Recently the hotel and casino added another tasty reason for us to take a trip down to Hollywood — the opening of their newest restaurant, Japanese Craft Kitchen Kuro. The new-style Japanese restaurant features contemporary artisanal dishes using both locally sourced and imported ingredients directly from Japan. Led by Creative Culinary Director and Executive Chef Alex Becker and Executive Sushi Chef Shuji Hiyakawa, menu items boast bold and complex flavors that are balanced and harmonious, and are designed with sharing in mind.
Dockside dining is just one attraction at this eatery perched on the Intracoastal just south of Oakland Park Boulevard near A1A. The vibe is Florida-casual, and you can expect to see men in Hawaiian shirts disembarking from boats and strutting inside. Traditional bar bites, Floribbean fare, and international offerings comprise the menu, including crabcakes, fried calamari, coconut shrimp, seared ahi, and conch fritters. You can also order half-pound beef burgers, overstuffed wraps, and out-of-the-ordinary takes on fish, like the blackened mahi Reuben sandwich. Cocktails run the gamut, including fruity martinis, thick frozen margarita-like concoctions, and enormous fish bowls filled with fizzy, vodka-based drinks.
This family-run restaurant has been serving steak, seafood and Italian dishes for over 60 years. Among other items, there’s petite filet mignon, cowboy steak, crowned chopped sirloin, chicken parmigiana, seafood penne a la vodka and baked stuffed shrimp.
Grab a plastic bib and a wooden mallet and beat away at the famous garlic crabs. As a reward for your labors, there are specialty frozen drinks. For an easier time of it, try jumbo grilled shrimp, filet of grouper, steak crabiola or fried sea scallops.
Many people come here for the music: that of the Beatles on Tuesday and of Rod Steward on Wednesday, then the real thing, Celtic Bridge, Thursday, Friday and Saturday. But the kitchen and the friendly servers are the co-stars, delivering Irish stew; Donegal mussels in a Chardonnay, garlic and cream sauce; and a truly outstanding Reuben wrap.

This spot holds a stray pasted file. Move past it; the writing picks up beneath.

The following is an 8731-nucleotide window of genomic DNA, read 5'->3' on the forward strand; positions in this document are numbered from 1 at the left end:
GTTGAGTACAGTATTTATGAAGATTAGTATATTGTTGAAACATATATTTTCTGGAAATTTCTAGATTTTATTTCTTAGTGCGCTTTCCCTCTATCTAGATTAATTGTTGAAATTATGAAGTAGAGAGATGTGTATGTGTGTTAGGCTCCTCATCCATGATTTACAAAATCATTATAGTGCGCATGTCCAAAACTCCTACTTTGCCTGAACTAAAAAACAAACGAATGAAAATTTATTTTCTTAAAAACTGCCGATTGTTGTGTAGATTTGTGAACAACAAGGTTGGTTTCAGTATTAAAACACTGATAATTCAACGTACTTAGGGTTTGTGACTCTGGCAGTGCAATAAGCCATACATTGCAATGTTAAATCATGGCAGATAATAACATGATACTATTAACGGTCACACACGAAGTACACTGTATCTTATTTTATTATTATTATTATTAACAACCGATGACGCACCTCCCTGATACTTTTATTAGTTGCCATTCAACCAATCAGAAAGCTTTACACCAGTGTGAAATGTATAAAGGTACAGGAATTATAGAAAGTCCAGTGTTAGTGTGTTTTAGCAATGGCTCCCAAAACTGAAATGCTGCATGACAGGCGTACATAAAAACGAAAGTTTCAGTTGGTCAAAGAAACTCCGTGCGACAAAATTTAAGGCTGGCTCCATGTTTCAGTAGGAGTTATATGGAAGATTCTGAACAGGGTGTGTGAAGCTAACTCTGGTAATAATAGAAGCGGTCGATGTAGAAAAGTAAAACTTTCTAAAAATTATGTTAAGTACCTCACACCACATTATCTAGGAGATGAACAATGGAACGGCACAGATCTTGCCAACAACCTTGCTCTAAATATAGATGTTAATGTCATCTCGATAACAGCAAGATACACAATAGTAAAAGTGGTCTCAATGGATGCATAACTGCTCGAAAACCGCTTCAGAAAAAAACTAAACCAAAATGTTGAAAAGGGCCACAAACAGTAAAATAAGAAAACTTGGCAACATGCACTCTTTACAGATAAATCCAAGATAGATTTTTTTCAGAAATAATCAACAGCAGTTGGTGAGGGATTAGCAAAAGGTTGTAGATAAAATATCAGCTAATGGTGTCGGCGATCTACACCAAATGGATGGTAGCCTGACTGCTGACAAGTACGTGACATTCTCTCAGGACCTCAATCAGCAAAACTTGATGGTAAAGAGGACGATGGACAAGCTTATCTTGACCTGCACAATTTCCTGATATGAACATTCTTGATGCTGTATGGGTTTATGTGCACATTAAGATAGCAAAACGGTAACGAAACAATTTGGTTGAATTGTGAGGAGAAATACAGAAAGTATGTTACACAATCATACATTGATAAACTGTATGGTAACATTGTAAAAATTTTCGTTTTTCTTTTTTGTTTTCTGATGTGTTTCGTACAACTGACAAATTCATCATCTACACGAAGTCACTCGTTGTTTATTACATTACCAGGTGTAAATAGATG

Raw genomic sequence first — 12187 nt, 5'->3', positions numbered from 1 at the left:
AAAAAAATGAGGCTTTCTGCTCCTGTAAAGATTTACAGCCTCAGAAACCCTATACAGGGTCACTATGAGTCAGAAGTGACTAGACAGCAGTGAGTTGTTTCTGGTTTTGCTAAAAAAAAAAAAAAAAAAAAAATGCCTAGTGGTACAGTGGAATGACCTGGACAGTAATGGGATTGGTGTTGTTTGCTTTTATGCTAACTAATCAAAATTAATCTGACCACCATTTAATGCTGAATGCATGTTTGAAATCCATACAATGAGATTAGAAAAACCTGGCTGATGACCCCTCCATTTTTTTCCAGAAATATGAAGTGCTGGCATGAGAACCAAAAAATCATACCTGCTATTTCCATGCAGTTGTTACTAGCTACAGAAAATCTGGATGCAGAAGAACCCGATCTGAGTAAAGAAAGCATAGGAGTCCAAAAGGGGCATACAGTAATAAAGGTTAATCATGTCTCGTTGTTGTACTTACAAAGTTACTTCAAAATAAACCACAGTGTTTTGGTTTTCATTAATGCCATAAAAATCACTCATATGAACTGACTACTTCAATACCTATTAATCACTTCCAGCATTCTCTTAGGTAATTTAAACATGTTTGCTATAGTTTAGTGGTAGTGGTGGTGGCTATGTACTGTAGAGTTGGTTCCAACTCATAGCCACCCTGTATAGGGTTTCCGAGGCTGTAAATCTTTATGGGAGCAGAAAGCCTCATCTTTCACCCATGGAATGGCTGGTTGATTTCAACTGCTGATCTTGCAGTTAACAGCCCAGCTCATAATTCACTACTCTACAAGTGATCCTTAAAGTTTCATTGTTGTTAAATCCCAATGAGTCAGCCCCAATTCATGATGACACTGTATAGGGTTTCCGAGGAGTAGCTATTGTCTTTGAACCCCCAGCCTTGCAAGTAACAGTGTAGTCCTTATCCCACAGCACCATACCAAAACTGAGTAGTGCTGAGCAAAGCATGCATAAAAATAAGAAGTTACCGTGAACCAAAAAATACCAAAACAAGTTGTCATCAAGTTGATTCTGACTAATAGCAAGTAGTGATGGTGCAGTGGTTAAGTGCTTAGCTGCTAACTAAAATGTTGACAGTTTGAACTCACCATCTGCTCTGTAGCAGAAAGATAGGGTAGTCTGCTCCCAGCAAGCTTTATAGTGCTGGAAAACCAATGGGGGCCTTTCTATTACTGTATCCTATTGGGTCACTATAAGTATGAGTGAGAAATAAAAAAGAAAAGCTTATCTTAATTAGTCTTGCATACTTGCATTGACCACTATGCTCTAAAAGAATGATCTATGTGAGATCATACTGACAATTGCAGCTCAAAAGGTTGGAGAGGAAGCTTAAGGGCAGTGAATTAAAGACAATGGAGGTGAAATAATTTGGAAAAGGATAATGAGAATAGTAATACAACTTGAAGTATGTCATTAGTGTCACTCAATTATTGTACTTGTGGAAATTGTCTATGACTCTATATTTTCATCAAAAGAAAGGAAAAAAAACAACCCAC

Old-fashioned ice cream parlor with one of the nation’s largest collection of rural American memorabilia. Oh yeah, and they also serve huge amounts of ice cream.
Cuban-style restaurant featuring traditional recipes and drinks.
The casual café now has two locations, with a new spot on Wilton Drive joining its existing Marina Mile location. The largely Greek-inspired menu features unique favorites such as konafa (fillings such as spinach, eggplant, beef or lamb in a thin, shredded golden-brown pastry) and pita bread mini-pizzas. Or try favorites such as taramosalata, saganaki, moussaka and baba ganoush. Open all day, it also offers a full breakfast menu, as well as take-out and delivery.
A Fort Lauderdale staple since 1982, this Italian-American eatery will bring you back to Sunday dinners at your Nana’s house – if you’re Italian, that is. Expect Sinatra to play in the background as Chianti flows and platters of shrimp oreganata, veal Francaise, and zuppa di pesce are shared family-style. Intimate meals also work inside Runway’s setting, with its low lighting and mellow atmosphere. Don’t miss the Sicilian stuffed peppers (served cold with red wine vinegar and stuffed with bread crumbs, capers, olives, anchovies, and grated cheese), and the plump meatballs with marinara. Big-time diners will want the surf and turf entree, a combination of New York strip and South African lobster tail.
If a tourist ever made his way to this neighborhood hangout just south of the swing bridge, you’d feel inclined to reward him with a beer, which would be easy, as craft brews line one wall of the place (under poster-sized vintage postcards of Fort Lauderdale). A friendly, eclectic crowd comes here for beer and food that goes well with it – fish tacos and pizza being the most popular.
The first thing you receive, after the warm welcome, is a basket of warm bread and a small bowl of garlicky chimichurri sauce to dip it into. Run by Salvadorans, the restaurant has a cozy elegance and serves generous portions of everything, including ceviche, mariscada soup and churrasco.
Anthony Bruno, of Runway 84, opened this pizza joint in 2002 because he couldn’t find the “well done” pizzas of his native New York here in Fort Lauderdale. The flagship location has since become a nationwide chain. Ashy flavor permeates the crust of pies like the “Paul & Young Ron,” piled with meatballs, sausage, ricotta, and hot or sweet peppers. Oven-roasted chicken wings and salads round out the menu, and beer and wine are served.